• A large JavaScript bundle could increase how long a page takes to reach FCP and LCP. The user will be required to wait for some time to go from a mostly blank page to a page with content loaded.
  • Larger JavaScript bundles also affect TTI and TBT as the page can only become interactive once the minimal required JavaScript is loaded and events are wired.
  • The time required for the first byte of content to reach the browser (TTFB) is dependent on the time taken by the server to process the request.
  • Techniques such as preload, prefetch and script attributes can affect the above parameters as different browsers interpret them differently. It is helpful to understand the loading and execution priorities assigned by the browser for such attributes before using them.

We can now use these parameters to understand what exactly each pattern has to offer with respect to rendering requirements.

Patterns - A Quick Look

Client-Side Rendering (CSR) and Server-Side Rendering (SSR) form the two extremes of the spectrum of choices available for rendering. The other patterns listed in the following illustration use different approaches to provide some combination of features borrowed from both CSR and SSR.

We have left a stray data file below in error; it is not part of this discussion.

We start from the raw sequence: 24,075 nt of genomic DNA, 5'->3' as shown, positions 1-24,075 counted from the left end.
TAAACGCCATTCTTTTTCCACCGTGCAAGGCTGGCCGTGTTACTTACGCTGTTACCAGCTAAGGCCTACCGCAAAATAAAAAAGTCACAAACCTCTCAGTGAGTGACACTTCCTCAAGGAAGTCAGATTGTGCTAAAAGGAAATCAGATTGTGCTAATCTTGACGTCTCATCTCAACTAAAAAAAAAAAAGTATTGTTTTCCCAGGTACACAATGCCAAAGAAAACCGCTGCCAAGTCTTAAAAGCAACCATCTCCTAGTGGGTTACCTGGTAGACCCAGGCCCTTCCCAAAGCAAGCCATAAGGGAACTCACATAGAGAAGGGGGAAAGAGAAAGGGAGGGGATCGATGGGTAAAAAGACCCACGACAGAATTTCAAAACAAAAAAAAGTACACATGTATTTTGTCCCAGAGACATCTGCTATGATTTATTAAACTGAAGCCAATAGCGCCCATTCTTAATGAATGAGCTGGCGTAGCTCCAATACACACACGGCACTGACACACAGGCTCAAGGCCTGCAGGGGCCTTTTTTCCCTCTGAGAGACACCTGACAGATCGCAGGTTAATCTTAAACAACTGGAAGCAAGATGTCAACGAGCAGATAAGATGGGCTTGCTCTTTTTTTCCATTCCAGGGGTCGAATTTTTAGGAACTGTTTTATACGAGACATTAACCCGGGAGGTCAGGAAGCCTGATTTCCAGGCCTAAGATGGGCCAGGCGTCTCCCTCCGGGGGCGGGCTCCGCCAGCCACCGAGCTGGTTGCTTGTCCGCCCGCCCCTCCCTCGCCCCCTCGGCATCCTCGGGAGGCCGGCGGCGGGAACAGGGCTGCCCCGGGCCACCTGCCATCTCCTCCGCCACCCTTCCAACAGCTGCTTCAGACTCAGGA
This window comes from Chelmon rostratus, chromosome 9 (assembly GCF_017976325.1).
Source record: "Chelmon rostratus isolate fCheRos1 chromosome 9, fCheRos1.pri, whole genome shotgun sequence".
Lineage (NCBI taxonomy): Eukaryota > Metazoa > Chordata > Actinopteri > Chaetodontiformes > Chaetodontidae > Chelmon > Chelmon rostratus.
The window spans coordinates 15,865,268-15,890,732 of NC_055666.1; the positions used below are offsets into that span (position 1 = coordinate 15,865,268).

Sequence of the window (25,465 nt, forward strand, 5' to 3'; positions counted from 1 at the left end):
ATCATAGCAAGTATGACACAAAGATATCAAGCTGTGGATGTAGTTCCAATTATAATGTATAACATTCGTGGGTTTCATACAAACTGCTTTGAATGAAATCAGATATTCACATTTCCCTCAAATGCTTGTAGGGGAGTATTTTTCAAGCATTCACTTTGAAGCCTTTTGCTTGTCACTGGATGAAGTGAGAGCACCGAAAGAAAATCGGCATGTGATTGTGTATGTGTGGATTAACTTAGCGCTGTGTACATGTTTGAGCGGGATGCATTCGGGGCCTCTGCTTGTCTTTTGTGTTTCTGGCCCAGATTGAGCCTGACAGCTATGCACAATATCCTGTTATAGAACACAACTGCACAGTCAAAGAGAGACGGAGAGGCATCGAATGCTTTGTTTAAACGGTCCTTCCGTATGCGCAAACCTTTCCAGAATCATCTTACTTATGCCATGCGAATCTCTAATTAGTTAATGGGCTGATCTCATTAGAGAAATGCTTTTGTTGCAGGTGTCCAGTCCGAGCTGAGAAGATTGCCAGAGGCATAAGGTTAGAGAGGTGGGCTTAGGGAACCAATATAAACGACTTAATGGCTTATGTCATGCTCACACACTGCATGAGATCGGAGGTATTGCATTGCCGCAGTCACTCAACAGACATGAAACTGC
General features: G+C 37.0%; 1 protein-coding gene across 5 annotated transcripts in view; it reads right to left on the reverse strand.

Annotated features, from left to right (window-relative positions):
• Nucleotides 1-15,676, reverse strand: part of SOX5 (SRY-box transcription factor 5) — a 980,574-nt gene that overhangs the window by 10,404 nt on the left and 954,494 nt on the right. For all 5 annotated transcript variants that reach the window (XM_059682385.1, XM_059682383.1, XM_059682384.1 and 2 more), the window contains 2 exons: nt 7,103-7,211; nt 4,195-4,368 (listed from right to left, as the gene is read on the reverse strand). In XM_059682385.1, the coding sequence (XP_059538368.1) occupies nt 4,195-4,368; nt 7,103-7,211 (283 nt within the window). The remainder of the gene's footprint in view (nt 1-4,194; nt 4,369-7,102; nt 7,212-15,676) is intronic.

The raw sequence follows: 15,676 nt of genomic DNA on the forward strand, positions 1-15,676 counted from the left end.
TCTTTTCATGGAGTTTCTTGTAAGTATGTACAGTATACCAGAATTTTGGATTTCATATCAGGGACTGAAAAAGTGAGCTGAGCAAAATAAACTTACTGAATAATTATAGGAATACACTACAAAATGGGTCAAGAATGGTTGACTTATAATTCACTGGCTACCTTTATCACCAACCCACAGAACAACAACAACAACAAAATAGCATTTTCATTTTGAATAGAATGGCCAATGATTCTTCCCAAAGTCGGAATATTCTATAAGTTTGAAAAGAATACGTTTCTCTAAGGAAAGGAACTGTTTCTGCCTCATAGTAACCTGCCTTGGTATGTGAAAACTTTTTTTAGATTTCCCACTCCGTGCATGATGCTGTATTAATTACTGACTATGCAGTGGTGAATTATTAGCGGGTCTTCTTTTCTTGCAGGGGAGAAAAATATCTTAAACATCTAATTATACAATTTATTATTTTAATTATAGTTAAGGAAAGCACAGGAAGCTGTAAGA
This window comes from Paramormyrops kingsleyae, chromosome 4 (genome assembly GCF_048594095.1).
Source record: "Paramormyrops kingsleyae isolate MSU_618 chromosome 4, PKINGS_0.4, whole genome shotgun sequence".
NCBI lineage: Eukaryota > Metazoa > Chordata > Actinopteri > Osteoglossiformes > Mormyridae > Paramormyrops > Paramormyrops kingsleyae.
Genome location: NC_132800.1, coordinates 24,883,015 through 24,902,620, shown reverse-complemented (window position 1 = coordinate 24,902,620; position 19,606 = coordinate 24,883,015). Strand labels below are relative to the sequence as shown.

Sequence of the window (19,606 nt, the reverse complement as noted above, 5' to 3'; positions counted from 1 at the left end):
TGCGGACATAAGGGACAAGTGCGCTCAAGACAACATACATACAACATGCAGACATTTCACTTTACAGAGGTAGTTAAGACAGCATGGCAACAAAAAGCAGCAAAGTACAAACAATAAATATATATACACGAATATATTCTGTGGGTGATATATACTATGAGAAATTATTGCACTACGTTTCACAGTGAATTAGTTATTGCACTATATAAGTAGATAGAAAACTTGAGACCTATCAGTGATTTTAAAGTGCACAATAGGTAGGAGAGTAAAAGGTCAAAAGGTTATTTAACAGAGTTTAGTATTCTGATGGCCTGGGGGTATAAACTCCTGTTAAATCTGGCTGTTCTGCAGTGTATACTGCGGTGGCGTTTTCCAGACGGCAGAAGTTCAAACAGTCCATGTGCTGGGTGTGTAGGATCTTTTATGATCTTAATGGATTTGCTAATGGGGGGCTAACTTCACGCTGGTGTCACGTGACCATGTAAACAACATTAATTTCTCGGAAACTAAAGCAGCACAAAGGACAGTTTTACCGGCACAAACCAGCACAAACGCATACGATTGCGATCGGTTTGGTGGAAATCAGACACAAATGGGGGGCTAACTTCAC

rendering on the web comparison of patterns and trade-offs

Illustrated by Jason Miller

We will explore each of these patterns in detail. Before that, however, let us talk about Next.js which is a React-based framework. Next.js is relevant to our discussion because it can be used to implement all of the following patterns.

  • SSR
  • Static SSR (experimental flag)
  • SSR with Rehydration
  • CSR with Prerendering also known as Automatic Static Optimization
  • Full CSR


We have now covered four patterns that are essentially variations of SSR. These variations use a combination of techniques to lower one or more of the performance parameters like TTFB (Static and Incremental Static Generation), TTI (Progressive Hydration) and FCP/FP (Streaming). The patterns build upon existing client-side frameworks like React and allow for some sort of rehydration to achieve the interactivity levels of CSR. Thus, we have multiple options to achieve the ultimate goal of combining both SSR and CSR benefits.

Image Source:


Depending on the type of the application or the page type, some of the patterns may be more suitable than the others. The following chart revisits, summarizes and compares the highlights of each pattern that we discussed in the previous sections and provides use cases for each.